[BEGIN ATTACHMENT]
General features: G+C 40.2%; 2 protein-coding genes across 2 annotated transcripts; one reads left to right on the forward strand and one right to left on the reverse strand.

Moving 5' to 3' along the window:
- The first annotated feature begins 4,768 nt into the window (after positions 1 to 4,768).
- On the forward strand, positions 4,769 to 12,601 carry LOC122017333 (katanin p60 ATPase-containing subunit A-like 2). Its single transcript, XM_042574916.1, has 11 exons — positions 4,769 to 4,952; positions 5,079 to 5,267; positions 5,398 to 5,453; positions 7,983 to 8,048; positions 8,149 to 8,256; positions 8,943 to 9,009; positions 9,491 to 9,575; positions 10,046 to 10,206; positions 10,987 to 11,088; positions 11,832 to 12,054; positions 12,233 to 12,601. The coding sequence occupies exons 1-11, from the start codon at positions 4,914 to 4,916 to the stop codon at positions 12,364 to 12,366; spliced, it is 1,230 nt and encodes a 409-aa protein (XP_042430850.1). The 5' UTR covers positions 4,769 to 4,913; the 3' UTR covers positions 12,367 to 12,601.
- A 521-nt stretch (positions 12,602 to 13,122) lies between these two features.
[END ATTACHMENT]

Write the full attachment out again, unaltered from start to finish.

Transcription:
General features: G+C 40.2%; 2 protein-coding genes across 2 annotated transcripts; one reads left to right on the forward strand and one right to left on the reverse strand.

Moving 5' to 3' along the window:
- The first annotated feature begins 4,768 nt into the window (after positions 1 to 4,768).
- On the forward strand, positions 4,769 to 12,601 carry LOC122017333 (katanin p60 ATPase-containing subunit A-like 2). Its single transcript, XM_042574916.1, has 11 exons — positions 4,769 to 4,952; positions 5,079 to 5,267; positions 5,398 to 5,453; positions 7,983 to 8,048; positions 8,149 to 8,256; positions 8,943 to 9,009; positions 9,491 to 9,575; positions 10,046 to 10,206; positions 10,987 to 11,088; positions 11,832 to 12,054; positions 12,233 to 12,601. The coding sequence occupies exons 1-11, from the start codon at positions 4,914 to 4,916 to the stop codon at positions 12,364 to 12,366; spliced, it is 1,230 nt and encodes a 409-aa protein (XP_042430850.1). The 5' UTR covers positions 4,769 to 4,913; the 3' UTR covers positions 12,367 to 12,601.
- A 521-nt stretch (positions 12,602 to 13,122) lies between these two features.